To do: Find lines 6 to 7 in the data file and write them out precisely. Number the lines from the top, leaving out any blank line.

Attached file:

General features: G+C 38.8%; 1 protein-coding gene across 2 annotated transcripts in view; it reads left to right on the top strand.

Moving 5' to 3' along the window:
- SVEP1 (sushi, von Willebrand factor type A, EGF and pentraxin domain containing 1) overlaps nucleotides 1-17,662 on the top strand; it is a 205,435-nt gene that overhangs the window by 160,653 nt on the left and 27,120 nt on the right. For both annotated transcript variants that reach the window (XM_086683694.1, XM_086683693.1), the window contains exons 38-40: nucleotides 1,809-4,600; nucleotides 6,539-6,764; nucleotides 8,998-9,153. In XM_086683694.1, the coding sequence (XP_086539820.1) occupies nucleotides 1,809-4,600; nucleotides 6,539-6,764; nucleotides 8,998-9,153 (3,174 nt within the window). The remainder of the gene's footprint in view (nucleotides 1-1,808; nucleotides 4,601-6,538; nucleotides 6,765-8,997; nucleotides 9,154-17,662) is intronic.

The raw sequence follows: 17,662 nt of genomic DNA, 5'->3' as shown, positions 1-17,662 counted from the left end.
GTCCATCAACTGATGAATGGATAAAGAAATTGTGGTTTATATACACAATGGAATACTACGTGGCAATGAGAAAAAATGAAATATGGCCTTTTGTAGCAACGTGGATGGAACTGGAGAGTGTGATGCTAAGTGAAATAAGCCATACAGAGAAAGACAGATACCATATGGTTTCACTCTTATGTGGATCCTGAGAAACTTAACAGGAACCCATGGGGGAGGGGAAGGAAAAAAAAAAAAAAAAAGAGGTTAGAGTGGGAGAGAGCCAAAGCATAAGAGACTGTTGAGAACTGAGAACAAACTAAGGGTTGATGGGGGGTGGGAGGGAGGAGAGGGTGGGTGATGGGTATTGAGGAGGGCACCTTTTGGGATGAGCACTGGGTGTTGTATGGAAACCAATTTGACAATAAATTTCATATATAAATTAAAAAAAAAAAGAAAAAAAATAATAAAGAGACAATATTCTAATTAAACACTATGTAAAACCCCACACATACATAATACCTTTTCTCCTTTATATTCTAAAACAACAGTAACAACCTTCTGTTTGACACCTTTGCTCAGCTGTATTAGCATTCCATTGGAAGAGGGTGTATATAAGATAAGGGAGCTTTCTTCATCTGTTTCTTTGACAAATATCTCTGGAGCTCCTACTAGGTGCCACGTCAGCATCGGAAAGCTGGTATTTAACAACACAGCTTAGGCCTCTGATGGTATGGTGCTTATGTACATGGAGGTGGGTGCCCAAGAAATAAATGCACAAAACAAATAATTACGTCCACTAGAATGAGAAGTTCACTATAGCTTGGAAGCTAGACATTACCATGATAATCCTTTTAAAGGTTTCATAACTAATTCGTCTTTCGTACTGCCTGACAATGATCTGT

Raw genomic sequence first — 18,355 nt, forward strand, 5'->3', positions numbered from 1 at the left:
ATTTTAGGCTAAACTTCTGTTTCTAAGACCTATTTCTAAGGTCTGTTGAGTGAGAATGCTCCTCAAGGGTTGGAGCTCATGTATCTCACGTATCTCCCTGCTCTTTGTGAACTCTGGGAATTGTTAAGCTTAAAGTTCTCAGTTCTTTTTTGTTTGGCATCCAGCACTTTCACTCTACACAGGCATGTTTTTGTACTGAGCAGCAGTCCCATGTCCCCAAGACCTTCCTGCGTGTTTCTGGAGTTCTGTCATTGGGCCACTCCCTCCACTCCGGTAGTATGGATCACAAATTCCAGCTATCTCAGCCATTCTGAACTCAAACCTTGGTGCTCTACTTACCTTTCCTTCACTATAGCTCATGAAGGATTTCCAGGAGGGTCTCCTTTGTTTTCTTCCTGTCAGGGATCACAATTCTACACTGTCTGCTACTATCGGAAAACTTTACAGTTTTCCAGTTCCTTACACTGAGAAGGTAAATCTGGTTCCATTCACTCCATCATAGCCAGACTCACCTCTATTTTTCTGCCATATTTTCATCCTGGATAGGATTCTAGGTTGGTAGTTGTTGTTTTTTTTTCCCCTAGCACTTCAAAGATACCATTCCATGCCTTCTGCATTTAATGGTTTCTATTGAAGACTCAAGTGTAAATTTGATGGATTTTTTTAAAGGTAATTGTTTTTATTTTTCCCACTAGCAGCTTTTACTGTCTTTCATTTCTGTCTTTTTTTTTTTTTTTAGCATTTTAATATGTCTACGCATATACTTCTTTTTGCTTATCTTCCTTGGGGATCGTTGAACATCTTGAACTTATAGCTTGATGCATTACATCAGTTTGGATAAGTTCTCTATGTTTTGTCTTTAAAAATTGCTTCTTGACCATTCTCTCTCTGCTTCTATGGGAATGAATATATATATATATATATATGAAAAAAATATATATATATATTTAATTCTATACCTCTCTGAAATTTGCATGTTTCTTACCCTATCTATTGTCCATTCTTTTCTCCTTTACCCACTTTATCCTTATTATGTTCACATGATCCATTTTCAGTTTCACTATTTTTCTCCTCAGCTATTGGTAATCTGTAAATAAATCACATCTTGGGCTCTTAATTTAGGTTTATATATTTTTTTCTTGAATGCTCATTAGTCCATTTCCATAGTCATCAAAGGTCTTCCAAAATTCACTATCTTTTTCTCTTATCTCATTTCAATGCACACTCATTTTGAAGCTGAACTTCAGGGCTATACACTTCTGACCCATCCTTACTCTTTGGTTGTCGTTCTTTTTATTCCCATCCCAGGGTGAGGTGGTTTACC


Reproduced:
Raw genomic sequence first — 18,355 nt, forward strand, 5'->3', positions numbered from 1 at the left:
ATTTTAGGCTAAACTTCTGTTTCTAAGACCTATTTCTAAGGTCTGTTGAGTGAGAATGCTCCTCAAGGGTTGGAGCTCATGTATCTCACGTATCTCCCTGCTCTTTGTGAACTCTGGGAATTGTTAAGCTTAAAGTTCTCAGTTCTTTTTTGTTTGGCATCCAGCACTTTCACTCTACACAGGCATGTTTTTGTACTGAGCAGCAGTCCCATGTCCCCAAGACCTTCCTGCGTGTTTCTGGAGTTCTGTCATTGGGCCACTCCCTCCACTCCGGTAGTATGGATCACAAATTCCAGCTATCTCAGCCATTCTGAACTCAAACCTTGGTGCTCTACTTACCTTTCCTTCACTATAGCTCATGAAGGATTTCCAGGAGGGTCTCCTTTGTTTTCTTCCTGTCAGGGATCACAATTCTACACTGTCTGCTACTATCGGAAAACTTTACAGTTTTCCAGTTCCTTACACTGAGAAGGTAAATCTGGTTCCATTCACTCCATCATAGCCAGACTCACCTCTATTTTTCTGCCATATTTTCATCCTGGATAGGATTCTAGGTTGGTAGTTGTTGTTTTTTTTTCCCCTAGCACTTCAAAGATACCATTCCATGCCTTCTGCATTTAATGGTTTCTATTGAAGACTCAAGTGTAAATTTGATGGATTTTTTTAAAGGTAATTGTTTTTATTTTTCCCACTAGCAGCTTTTACTGTCTTTCATTTCTGTCTTTTTTTTTTTTTTTAGCATTTTAATATGTCTACGCATATACTTCTTTTTGCTTATCTTCCTTGGGGATCGTTGAACATCTTGAACTTATAGCTTGATGCATTACATCAGTTTGGATAAGTTCTCTATGTTTTGTCTTTAAAAATTGCTTCTTGACCATTCTCTCTCTGCTTCTATGGGAATGAATATATATATATATATATATGAAAAAAATATATATATATATTTAATTCTATACCTCTCTGAAATTTGCATGTTTCTTACCCTATCTATTGTCCATTCTTTTCTCCTTTACCCACTTTATCCTTATTATGTTCACATGATCCATTTTCAGTTTCACTATTTTTCTCCTCAGCTATTGGTAATCTGTAAATAAATCACATCTTGGGCTCTTAATTTAGGTTTATATATTTTTTTCTTGAATGCTCATTAGTCCATTTCCATAGTCATCAAAGGTCTTCCAAAATTCACTATCTTTTTCTCTTATCTCATTTCAATGCACACTCATTTTGAAGCTGAACTTCAGGGCTATACACTTCTGACCCATCCTTACTCTTTGGTTGTCGTTCTTTTTATTCCCATCCCAGGGTGAGGTGGTTTACC